Before Midnight takes the unstructured conversational elements we love so much about the first two and adds the specificity of what a relationship between the two actually turned out to be. Each major scene contributes something essential; in this way, as well as the way those pieces are used to build to something, it feels more like a story than the first two. That master-shot in the car at the film’s start is something to behold and it just gets better from there. Linklater is always unobtrusive; he knows exactly when to have blocking, when to keep his distance and when to cut close. His unobtrusiveness helps the audience conversely feel obtrusive as things get ugly. We get to see the negatives to Jesse and Celine’s positives; the passive-aggressiveness, the blame game, all of it. We understand where both are coming from, why both are fed up with the other but also, and crucially I might add, why they should ultimately be able to get through this.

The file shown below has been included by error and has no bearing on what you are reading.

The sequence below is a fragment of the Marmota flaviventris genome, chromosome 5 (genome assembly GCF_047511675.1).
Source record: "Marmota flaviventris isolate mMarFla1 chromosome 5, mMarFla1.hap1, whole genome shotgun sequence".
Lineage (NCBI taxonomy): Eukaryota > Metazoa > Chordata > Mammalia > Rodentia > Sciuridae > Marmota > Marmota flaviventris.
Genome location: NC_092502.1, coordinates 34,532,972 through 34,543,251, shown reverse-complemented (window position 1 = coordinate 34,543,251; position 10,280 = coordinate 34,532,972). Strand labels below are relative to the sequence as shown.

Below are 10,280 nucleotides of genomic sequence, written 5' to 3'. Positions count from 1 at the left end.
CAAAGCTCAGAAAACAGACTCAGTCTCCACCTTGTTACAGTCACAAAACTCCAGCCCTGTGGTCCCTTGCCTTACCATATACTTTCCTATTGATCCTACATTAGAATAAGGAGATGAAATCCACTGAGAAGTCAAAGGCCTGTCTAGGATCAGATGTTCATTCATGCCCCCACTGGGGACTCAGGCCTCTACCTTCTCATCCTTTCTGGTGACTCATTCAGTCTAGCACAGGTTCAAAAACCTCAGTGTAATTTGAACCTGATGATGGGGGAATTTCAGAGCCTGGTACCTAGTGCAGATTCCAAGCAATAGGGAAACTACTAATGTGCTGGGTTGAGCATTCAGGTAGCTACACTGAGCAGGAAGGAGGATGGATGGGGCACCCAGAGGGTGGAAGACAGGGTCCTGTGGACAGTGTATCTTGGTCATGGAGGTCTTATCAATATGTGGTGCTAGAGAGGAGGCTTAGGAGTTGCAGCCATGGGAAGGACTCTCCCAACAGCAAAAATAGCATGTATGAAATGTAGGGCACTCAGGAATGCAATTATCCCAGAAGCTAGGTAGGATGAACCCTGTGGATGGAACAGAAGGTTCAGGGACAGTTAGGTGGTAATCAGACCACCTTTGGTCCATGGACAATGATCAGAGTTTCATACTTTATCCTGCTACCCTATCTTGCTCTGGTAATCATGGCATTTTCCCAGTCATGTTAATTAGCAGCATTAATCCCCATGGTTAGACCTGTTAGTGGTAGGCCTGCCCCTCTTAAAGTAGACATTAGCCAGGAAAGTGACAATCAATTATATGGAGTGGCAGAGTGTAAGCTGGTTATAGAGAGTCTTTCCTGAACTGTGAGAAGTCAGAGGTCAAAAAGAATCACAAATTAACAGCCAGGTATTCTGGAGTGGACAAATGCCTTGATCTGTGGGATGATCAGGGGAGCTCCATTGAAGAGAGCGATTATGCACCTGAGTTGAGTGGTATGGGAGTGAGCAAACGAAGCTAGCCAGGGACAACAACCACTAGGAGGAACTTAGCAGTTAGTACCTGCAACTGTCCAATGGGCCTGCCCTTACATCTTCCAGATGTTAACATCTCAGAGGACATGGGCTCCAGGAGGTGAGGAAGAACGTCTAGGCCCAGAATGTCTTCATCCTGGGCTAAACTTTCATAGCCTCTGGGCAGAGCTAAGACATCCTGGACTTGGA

The final minutes are edge-of-your-seat stuff. You deeply feel what’s been said. You feel and are desperately moved by that last ditch effort. Everything’s riding on it. In that moment the stakes become higher than anything I’m likely to see in a film this year. And it exists just between two people. But not just two people; between Jesse and Celine. Before Midnight is a thing of bittersweet majesty. It may double back on most of the romanticism of Sunrise and Sunset, but goodness me the disillusionment with a silver lining is worth it.

Films Seen in 2013 Round-Up: #131-137


Hello everyone! Sorry it has been quite a while since I last posted. I go through spurts of writing a lot and then corresponding ebbs. I’ve shifted my focus a bit to reading and trying to learn some German so films have taken a backseat as of late. Plus, in effort to save some money I’ve cut back on certain monthly expenses. Meaning no more Hulu Plus and only Netflix streaming for me. But I’ll certainly keep up with some viewings and posting output. For one thing, I plan on participating in next week’s Hit Me With Your Best Shot for Mary Poppins.